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Hot water burns like fire

The kitchen is the most dangerous room in the house with half of all child burn injuries occurring here.      

The call comes as June is National Burns Awareness Month – an Australia wide campaign launched by Kidsafe Australia – which focuses on raising awareness of the prevention and correct first aid treatment for burns and scalds.

Melanie Courtney, Kidsafe Australia spokesperson, said the kitchen is the most dangerous room in the house with half of all child burns injuries occurring here.

“Burns in the kitchen usually occur whilst a child is near an adult preparing food or hot drinks. It’s important as adults that we are vigilant and take steps to restrict children’s access to the kitchen during meal preparation times, to reduce the risk of a serious burn or scald.”

“Hot liquid at 60°C only takes one second to cause a third-degree burn to a child’s skin. Water boils at 100°C, which is why Kidsafe recommends placing hot drinks safely away from a table or bench edges and never holding a child with a hot drink in hand. All it takes is for them to throw their arms around and spill the hot water onto themselves”, said Ms Courtney.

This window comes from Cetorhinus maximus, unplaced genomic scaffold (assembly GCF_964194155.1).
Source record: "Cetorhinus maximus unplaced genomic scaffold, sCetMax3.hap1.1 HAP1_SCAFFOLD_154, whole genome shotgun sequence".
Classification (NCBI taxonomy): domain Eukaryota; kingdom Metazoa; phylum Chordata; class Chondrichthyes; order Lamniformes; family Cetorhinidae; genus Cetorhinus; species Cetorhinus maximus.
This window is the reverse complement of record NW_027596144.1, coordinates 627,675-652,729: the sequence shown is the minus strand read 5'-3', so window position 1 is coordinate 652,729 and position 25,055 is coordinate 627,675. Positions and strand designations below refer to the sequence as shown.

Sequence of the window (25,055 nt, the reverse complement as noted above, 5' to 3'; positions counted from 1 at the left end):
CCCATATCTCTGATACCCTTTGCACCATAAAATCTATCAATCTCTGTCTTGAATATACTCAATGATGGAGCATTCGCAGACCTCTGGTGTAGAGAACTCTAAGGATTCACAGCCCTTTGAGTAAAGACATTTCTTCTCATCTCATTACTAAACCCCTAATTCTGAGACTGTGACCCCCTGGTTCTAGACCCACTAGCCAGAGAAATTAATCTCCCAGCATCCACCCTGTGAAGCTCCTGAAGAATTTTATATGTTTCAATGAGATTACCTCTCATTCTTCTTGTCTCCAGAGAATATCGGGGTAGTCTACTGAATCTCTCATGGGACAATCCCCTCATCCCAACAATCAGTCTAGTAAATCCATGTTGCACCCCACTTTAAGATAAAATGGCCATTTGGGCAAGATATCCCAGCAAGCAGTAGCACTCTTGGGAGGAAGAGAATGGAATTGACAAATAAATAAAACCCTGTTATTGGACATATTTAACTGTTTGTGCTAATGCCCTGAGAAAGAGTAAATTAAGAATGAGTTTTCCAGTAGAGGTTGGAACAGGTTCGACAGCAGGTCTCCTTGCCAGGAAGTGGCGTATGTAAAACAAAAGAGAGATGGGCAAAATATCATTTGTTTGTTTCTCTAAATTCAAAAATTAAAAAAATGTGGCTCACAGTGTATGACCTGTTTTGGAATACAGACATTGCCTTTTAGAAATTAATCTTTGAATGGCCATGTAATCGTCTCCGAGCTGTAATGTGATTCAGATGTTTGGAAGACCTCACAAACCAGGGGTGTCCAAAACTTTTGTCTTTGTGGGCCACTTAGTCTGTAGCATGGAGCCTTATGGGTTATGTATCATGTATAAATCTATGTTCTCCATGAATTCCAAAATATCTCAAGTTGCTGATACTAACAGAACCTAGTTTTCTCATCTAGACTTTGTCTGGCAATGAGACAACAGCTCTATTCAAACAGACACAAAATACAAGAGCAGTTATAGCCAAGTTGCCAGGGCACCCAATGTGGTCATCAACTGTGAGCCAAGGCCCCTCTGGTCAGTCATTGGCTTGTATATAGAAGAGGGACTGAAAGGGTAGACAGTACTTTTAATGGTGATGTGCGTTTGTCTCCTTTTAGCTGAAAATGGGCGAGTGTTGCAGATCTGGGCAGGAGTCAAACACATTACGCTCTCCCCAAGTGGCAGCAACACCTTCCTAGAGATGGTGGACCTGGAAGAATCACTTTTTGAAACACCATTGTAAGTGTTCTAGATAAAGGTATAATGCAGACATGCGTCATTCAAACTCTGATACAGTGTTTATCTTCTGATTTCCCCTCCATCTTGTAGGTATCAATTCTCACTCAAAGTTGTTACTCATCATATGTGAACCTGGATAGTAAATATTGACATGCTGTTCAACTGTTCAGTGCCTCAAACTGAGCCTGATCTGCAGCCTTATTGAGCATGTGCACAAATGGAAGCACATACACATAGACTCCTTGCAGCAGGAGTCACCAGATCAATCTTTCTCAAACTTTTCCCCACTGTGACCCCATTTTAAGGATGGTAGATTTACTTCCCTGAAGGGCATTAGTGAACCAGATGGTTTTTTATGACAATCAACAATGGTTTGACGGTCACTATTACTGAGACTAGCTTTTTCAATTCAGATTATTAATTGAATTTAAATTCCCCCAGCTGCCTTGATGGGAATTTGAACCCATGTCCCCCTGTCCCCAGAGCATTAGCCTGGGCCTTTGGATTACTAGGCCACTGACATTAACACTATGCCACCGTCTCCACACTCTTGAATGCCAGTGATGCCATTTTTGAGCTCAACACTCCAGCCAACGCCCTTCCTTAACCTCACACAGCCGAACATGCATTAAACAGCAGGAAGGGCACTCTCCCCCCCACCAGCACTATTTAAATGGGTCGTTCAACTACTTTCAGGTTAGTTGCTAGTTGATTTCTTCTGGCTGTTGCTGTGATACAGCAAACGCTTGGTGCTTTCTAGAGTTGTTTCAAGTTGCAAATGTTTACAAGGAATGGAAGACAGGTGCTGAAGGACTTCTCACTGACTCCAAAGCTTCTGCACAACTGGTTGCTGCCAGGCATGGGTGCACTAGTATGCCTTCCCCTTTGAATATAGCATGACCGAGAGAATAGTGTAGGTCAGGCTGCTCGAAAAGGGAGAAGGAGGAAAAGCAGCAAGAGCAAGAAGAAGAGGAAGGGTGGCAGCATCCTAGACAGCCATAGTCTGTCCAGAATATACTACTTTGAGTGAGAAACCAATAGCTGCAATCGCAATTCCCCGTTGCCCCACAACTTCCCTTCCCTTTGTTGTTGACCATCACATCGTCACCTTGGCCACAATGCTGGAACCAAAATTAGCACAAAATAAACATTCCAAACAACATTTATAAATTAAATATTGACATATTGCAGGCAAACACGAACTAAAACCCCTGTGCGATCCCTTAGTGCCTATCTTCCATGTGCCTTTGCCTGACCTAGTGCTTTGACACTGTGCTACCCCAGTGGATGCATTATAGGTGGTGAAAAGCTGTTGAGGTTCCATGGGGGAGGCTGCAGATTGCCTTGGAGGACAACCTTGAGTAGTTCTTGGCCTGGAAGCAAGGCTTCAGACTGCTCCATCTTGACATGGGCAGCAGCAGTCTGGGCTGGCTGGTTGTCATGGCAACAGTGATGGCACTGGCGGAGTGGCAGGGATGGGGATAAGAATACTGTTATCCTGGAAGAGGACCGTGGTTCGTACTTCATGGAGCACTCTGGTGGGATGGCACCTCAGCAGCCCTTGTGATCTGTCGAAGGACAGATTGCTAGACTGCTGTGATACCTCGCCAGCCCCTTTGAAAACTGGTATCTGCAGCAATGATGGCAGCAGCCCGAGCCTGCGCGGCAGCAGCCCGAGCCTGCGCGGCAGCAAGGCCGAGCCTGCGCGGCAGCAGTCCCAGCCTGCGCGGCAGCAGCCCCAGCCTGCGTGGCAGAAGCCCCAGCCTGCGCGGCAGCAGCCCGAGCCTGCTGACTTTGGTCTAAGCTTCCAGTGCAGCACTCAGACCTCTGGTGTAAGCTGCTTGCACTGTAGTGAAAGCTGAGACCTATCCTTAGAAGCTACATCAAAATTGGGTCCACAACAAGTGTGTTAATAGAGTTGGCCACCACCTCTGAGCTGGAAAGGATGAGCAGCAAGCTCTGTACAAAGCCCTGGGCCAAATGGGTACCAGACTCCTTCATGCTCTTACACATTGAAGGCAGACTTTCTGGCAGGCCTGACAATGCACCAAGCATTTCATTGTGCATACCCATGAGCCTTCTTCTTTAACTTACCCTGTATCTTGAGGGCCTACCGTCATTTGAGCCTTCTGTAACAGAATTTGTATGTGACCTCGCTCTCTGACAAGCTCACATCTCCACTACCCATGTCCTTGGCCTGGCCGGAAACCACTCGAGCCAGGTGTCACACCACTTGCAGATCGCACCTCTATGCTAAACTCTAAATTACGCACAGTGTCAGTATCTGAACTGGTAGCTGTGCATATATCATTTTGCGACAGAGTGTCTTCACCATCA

Dr Warwick Teague, Director of Trauma and burn surgeon at The Royal Children’s Hospital in Melbourne, said that burn injuries can have a long-term impact on children, not just physically, but also mentally.

“Burn injuries really do have a long-lasting effect on the whole family, so we need to do everything we can to prevent burns from occurring.”

“If a burn happens, then it’s critical that cool running water is applied to the burn area for a minimum of 20 minutes. Administration of the correct first aid measures can make a significant difference in the child’s rehabilitation and long-term outcome of the burn injury”, Dr Teague said.

Prevalence data from the Burns Registry of Australia and New Zealand (BRANZ) show that during 2016/17, nearly 1000 Australian and New Zealand children were admitted to a burns unit. Scalds were the most common cause of burns in children (57%), followed by contact (23%) and flame (10%) burns.

Key burns facts:

  • 79% of paediatric burns injuries occur in the home.
  • The rate of admission to Australian burns units for the Aboriginal and Torres Strait Islander population is more than triple that of the non-indigenous population.

As part of the National Burns Awareness Month, Kidsafe Australia is urging all parents and carers to download this simple safety checklist and follow some key steps to prevent and treat burns and scalds to children this winter.

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